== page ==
8. I smiled as I heard the tusken roar, an echo of the roar of the explosion he'd just created. Someone was having a good time. I had to wonder if he knew he'd just launched an ion torpedo, something designed to disable, not destroy. Of course, that was for starships. As I stared at the crackling light where the brute had been standing a moment ago, I supposed that to flesh and blood the distinction didn't matter. Then I saw the brute lumber out of the smoke and dust. Its skin was blackened ash, its limbs curled and locked in place like an arthritic old man, and its face was twisted into a permanent rictus scream. A wheezing sound that might have been cries of pain or laughter rasped out of its throat, and the sizzling of fat could be faintly heard. Where its eyes had been, traces of blue lightning played across congealing, sizzling jelly. It should have been dead. I hate this place. I sprinted forward. Somehow, the thing could tell I was coming, even though its face looked like some narcotic-saturated art student's postmodern thesis. It twisted towards me, its warped body moving slower than before, skin flaking away like a morbid snowfall with each movement. The thing was dying, it was just being stubborn about admitting it. Give it a minute or two, and this monster would fall to pieces. Problem was that it would reach the building before that, and there was no sense making the tusken waste another round...assuming there was another round to waste. I didn't waste words on the creature. I'm honestly not sure if it could hear anyway. But it definitely knew where I was, as it lumbered towards me with its shoulder lowered in a parody of a tackle. My guess was its arms didn't exactly work anymore after having every nerve fried and the muscles tightened to the tensile consistency of steel cords. I dropped to the ground and rolled to the side, letting the massive thing run past. It turned on its heel more nimbly than should have been physically possible, and brought its foot down towards my back. Only my enhancements saved me, as caught the descending foot with my hands and feet, bracing my body against the ground. Grunting as my ribcage felt like it was flattening out, I shifted the monster's kick to the side, where it cratered into the ground. I brought my arm up, and drove my clenched fist into his knee. With a sickening crunch, the warped, thickened bone shattered. The next few moments couldn't be called a fight. I took the thing apart, bit by bit, blow by blow, until the crumpled and broken body was twitching on the ground, somehow still alive. "Alright...one down." Maybe this hadn't been the best idea.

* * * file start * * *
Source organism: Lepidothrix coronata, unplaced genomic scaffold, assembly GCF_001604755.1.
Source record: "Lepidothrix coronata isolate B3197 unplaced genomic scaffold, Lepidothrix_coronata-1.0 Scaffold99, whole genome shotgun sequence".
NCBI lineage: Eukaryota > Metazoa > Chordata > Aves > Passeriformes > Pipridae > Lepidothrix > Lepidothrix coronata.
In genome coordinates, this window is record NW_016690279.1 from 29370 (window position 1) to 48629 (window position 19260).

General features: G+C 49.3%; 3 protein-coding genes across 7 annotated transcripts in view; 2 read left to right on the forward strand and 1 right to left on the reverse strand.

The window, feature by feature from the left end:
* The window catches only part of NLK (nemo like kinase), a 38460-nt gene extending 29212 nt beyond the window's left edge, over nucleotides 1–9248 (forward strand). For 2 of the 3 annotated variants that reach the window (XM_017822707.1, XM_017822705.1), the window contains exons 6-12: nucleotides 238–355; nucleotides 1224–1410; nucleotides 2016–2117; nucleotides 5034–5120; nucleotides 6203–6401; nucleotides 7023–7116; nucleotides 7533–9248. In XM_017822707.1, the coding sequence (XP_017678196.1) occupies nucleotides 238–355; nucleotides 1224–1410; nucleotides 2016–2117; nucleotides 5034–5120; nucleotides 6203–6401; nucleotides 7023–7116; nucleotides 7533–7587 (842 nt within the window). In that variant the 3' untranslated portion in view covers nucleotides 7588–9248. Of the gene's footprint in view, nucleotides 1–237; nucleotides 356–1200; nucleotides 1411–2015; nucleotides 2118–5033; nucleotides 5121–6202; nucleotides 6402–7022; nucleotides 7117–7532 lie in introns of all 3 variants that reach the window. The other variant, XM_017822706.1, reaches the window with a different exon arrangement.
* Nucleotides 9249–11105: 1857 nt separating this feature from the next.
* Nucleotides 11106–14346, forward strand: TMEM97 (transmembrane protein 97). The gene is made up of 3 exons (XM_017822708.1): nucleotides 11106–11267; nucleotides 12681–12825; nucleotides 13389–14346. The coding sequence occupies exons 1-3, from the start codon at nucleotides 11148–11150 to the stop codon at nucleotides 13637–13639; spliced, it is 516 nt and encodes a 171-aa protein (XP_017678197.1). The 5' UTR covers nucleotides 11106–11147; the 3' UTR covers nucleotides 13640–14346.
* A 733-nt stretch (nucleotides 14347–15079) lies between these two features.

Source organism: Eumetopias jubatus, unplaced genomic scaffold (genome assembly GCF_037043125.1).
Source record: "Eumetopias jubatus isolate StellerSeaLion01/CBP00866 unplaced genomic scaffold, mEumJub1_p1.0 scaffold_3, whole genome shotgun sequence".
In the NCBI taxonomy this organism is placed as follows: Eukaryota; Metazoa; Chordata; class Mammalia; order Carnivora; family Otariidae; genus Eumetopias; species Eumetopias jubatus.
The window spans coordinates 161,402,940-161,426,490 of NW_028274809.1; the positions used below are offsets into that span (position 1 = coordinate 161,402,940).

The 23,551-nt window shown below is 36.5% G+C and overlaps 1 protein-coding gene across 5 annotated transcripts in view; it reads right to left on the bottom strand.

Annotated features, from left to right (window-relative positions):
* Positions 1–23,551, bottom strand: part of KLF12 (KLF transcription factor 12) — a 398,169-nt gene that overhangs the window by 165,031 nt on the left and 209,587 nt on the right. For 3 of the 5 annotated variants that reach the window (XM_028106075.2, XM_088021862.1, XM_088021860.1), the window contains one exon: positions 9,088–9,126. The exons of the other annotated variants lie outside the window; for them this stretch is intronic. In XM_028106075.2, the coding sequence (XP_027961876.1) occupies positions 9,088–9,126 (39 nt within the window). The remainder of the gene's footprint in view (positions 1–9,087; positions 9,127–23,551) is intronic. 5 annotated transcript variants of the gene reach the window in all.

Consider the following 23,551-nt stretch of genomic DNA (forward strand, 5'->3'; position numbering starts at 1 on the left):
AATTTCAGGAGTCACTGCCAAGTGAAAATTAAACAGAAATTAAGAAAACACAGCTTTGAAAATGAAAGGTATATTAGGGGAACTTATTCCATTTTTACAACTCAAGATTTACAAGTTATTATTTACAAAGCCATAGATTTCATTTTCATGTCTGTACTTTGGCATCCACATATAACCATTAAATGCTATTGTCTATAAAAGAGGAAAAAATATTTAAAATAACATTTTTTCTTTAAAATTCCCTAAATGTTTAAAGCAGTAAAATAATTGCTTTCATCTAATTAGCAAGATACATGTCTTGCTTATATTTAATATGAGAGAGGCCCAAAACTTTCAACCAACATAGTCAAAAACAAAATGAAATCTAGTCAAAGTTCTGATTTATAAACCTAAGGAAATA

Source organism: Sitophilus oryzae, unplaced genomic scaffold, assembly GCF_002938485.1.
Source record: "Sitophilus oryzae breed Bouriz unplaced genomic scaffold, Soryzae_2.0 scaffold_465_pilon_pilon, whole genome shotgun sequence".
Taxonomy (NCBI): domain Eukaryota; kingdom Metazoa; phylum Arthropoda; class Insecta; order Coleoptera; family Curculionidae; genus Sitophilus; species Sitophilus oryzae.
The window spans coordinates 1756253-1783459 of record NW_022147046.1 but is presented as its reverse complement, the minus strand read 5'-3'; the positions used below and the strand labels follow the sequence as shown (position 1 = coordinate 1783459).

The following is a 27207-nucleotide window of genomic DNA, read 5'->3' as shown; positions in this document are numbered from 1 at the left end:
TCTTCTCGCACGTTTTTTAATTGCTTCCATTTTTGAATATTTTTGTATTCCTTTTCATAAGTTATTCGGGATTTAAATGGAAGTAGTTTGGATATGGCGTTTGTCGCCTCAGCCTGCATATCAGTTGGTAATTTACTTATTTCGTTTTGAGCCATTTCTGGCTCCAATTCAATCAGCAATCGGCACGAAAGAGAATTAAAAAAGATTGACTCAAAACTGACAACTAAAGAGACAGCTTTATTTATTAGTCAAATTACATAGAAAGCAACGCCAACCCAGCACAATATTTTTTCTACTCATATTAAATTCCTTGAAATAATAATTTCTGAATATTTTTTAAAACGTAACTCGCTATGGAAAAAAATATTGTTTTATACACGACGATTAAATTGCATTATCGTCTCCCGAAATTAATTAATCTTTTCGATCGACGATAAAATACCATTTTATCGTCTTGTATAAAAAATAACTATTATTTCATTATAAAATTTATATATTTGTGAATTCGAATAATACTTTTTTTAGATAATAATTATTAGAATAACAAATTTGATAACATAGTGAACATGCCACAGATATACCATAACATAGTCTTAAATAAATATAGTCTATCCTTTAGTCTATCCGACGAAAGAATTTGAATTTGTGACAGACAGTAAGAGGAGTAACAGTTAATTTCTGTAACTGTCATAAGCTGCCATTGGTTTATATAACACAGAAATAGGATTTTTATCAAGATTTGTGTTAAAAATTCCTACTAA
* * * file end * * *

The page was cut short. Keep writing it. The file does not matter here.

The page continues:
9. I took the stairs two at a time, reaching the edge of the roof a second after the tusken. I had no idea what this building had originally been intended for, but it looked like it had been stripped long ago. Or at least, that's what I assumed before Rru found the grenade launcher. I imagined whoever had tried to defend this little island of civilization in a wasteland sea of madness, dying to some beast or abomination, never even getting the chance to fire his weapon. Well, no sense dwelling on hypothetical irony. I dropped to the front of the building, dropping into a crouch as I watched the monstrosity grow larger as it closed the distance. I wasn't going to tangle with that thing up close, not until I saw what it could do. But I could dodge, and keep it distracted long enough for the tusken to line up a shot and work that launcher. Granted, there would be an explosion, but that was a problem to consider later. Alright you ugly hutt spawn, your big. But how nimble are you?